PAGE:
The corner of Center Street and Washington in Bath features a parking lot for the Five County Credit Union.

Before my time this was the site of the Bath Opera House, a popular movie theater that many older folks remember fondly. Before that was the Alameda, a large open building 150 feet long and 80 feet wide, with a half-circle roof similar to a Quonset Hut.

I have in my collection an invitation to the 1894 Bath High School alumni banquet, held at the Alameda. As the largest public building in town, it held grange fairs, political rallies, balls, graduation ceremonies, and banquets, much as the Middle School gymnasium does today. In later years a large stage was added, and the Alameda was used for theater productions, operas, concerts, and probably Vaudeville. However, it was originally built in 1882 as a roller skating rink.

I think of roller skating as a 1970s phenomenon, with girls in short shorts rolling down a boardwalk in old “Charlie’s Angels” reruns.  But roller skating was a big hit with the Victorians, and the fad led many towns in England and America to build rinks.  The Alameda was sponsored by several of the old town fathers, such as John Patten and Thomas Morse, who wanted the biggest and best skating rink in Maine.

While roller skating was exciting and featured many a spill (one can imagine the shame and horror of a Victorian lady falling splay-legged on her back, skirt flying, knees and ankles exposed to the world), more violence was needed.  Soon the sport of roller polo became an even bigger craze than skating itself.  According to Owen’s 1936 “History of Bath,” the city fielded a professional team called The Alamedas, which counted every citizen of Bath as its fan base.  The game was introduced locally by Fred D. Hill, who brought the game from Cornell University.

Roller polo was a rowdy sport. Basically hockey played on roller skates, the players used a hard rubber ball and thin sticks similar to those used in field hockey today.  Normal roller skates were used – the metal type you see in antique stores that strapped onto normal shoes.  Players wore wool jerseys and leggings, with only shin guards as protection.  Only the goalie wore a mask and chest pad.  It was an extremely fast and violent game, with fights, black eyes, and missing teeth a common sight.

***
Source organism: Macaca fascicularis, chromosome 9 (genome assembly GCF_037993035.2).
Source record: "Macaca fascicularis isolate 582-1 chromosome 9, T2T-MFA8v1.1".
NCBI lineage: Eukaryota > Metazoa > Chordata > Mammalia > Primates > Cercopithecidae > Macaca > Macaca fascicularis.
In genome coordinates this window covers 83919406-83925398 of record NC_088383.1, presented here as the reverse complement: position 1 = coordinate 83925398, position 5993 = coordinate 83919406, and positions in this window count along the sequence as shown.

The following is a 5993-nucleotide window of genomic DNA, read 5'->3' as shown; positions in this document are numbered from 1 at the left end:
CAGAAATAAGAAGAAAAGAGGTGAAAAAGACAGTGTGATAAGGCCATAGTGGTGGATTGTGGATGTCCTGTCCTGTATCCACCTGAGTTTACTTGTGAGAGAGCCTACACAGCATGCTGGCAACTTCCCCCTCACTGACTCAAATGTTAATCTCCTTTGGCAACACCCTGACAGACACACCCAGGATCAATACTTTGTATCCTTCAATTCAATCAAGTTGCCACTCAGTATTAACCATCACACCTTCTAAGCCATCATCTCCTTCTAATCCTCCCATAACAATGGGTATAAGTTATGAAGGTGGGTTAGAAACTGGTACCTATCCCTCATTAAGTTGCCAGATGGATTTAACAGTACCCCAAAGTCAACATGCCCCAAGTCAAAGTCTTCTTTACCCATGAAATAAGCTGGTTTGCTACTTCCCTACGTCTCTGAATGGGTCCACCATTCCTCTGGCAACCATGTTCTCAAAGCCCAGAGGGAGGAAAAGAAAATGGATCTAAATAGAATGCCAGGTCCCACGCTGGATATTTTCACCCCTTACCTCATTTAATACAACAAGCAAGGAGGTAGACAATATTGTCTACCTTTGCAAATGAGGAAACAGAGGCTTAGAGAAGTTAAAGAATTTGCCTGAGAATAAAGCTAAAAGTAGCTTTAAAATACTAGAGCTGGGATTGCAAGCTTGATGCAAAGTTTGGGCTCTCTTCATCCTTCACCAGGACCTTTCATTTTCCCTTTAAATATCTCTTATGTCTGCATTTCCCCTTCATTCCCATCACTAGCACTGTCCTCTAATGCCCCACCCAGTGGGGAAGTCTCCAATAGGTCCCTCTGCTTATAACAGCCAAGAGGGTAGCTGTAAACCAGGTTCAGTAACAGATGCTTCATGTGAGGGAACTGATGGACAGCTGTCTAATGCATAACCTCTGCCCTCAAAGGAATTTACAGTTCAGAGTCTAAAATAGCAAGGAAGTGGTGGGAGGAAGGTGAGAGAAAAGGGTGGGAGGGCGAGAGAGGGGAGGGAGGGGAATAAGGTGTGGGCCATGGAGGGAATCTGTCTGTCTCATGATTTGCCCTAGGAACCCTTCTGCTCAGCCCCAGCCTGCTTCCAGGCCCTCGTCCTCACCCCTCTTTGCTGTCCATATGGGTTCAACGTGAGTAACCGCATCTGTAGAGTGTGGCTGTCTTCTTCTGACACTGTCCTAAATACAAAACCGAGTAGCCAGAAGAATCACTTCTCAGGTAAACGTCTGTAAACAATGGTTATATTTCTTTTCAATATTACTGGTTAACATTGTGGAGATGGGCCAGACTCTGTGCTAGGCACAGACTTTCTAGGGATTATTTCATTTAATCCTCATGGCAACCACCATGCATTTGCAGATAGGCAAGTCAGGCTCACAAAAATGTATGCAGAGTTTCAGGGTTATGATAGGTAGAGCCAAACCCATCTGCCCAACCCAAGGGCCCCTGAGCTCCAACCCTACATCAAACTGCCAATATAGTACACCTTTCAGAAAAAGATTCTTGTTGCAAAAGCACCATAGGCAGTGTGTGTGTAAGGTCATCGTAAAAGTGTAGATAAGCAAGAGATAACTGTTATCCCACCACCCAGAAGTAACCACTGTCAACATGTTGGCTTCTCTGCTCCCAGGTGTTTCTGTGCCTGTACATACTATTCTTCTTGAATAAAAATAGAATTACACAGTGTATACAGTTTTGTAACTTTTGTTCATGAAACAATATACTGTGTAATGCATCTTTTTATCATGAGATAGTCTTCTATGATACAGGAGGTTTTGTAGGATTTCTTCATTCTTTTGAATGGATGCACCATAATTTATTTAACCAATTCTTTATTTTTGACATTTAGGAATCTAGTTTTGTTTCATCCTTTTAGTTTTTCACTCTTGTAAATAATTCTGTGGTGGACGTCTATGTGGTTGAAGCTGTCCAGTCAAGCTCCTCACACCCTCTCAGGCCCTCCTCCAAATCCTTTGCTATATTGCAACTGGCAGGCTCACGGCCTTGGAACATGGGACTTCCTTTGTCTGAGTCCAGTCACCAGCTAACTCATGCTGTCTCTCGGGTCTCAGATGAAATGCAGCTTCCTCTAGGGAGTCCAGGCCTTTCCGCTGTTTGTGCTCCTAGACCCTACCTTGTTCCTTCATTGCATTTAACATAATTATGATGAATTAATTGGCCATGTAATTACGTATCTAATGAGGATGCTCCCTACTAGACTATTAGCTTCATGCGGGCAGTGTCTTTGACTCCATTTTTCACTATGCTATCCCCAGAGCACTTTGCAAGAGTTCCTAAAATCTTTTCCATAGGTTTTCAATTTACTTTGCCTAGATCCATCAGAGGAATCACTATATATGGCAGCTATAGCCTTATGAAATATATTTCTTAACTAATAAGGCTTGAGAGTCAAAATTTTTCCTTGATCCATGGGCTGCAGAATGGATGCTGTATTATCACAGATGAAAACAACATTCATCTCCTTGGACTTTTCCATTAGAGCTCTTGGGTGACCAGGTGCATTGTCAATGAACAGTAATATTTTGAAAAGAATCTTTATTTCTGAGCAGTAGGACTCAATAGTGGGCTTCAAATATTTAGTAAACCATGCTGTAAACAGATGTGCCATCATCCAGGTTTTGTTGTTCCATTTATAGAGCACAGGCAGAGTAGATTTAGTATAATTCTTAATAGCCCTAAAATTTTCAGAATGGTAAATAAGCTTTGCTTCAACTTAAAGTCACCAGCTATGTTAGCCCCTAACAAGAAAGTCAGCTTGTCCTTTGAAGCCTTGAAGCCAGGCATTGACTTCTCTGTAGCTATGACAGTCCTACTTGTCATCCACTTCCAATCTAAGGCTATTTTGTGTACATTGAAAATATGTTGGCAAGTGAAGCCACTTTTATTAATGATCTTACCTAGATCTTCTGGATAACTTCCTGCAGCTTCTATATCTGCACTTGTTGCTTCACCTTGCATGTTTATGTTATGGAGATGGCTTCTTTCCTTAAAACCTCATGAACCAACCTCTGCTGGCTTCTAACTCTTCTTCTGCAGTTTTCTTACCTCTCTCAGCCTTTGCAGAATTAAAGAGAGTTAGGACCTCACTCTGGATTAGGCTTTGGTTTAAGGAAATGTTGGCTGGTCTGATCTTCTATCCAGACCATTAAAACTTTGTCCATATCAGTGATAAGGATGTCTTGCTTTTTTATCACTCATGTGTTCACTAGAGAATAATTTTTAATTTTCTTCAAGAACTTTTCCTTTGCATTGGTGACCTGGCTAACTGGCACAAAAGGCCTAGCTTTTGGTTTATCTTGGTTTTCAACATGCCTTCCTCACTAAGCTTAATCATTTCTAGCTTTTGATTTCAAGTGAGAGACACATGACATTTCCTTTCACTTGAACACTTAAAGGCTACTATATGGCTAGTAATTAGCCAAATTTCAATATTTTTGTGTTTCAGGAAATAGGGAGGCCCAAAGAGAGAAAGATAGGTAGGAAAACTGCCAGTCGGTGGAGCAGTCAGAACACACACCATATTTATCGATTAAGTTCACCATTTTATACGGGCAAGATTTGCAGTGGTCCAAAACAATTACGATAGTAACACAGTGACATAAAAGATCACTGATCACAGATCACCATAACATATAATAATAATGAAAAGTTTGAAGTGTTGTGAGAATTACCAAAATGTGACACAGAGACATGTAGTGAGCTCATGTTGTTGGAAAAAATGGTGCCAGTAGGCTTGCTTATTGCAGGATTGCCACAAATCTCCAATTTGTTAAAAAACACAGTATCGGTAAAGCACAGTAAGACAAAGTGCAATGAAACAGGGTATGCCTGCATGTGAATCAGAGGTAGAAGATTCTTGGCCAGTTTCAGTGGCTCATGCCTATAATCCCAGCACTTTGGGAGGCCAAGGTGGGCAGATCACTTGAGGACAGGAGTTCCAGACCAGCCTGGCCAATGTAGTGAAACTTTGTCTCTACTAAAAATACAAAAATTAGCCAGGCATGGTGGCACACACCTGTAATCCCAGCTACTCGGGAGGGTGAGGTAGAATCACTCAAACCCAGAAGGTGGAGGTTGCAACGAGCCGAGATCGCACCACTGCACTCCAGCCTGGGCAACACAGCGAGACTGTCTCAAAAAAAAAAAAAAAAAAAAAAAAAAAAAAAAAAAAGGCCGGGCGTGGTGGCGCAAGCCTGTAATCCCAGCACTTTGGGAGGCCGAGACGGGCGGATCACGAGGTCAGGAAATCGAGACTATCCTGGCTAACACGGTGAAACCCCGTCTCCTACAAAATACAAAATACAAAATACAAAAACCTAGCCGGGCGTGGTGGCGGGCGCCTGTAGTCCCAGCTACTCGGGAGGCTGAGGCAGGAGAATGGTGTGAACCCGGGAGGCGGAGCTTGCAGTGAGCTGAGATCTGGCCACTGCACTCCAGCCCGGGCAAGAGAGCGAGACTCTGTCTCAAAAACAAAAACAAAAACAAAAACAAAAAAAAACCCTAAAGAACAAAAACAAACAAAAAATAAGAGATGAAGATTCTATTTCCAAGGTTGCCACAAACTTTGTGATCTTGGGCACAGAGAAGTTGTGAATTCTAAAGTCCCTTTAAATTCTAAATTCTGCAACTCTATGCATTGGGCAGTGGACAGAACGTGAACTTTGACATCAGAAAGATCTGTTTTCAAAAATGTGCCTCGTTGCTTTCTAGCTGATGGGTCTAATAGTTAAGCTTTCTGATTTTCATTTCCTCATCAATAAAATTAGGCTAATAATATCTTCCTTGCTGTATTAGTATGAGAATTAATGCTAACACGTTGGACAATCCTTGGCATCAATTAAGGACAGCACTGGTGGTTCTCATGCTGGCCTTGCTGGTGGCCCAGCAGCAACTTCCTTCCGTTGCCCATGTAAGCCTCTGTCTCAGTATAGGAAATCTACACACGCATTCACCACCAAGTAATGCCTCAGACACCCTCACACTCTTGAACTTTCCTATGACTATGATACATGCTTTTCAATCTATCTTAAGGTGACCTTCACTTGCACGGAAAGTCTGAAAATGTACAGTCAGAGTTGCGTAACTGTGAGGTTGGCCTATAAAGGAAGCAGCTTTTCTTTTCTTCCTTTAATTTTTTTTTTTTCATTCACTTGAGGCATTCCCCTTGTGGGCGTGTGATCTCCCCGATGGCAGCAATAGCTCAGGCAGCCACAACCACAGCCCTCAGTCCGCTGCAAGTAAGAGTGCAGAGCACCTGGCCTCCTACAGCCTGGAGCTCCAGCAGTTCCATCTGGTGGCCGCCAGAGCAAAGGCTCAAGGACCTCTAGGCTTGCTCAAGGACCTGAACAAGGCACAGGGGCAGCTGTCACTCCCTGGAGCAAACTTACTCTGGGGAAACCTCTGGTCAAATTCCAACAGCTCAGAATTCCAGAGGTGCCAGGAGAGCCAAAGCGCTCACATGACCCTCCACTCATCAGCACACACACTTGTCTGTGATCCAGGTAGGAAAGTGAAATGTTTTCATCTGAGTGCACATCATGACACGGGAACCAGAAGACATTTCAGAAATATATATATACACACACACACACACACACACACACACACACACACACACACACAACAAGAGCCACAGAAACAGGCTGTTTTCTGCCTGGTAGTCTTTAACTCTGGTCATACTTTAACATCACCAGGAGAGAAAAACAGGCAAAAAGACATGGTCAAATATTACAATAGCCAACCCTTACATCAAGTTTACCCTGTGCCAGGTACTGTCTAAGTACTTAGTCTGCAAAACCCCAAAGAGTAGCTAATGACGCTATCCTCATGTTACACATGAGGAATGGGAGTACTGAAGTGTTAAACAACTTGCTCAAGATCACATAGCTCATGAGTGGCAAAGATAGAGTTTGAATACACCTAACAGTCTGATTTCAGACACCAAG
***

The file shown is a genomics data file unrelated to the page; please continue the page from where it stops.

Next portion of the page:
Roller polo enjoyed extreme popularity in Bath and around the country, and The Alamedas won many a Maine championship.  Local boys dreamed of becoming stars, and a couple went on to play professionally in the National Roller Polo League.  Unfortunately, the popularity of the sport died as quickly as it began.  The Maine league collapsed a few weeks into the 1898 season, due to waning interest and attendance.

“It is as if the game,” Keith Hogdon wrote in Sports Illustrated in 1972, “had sunk without a trace. Gone now are the small wooden arenas heavy with smoke and the deafening noise of roller skates, the crunch of bone on hardwood and the rabid, rollicking crowds. … All that remain of those glory days are some fading memories, a few mementos and newspaper clippings.”

The Roller Derby craze of the ’70s didn’t last long either: roller skate-based sports don’t seem to have sticking power in the USA. But a game similar to roller polo is still very popular in South and Central America.

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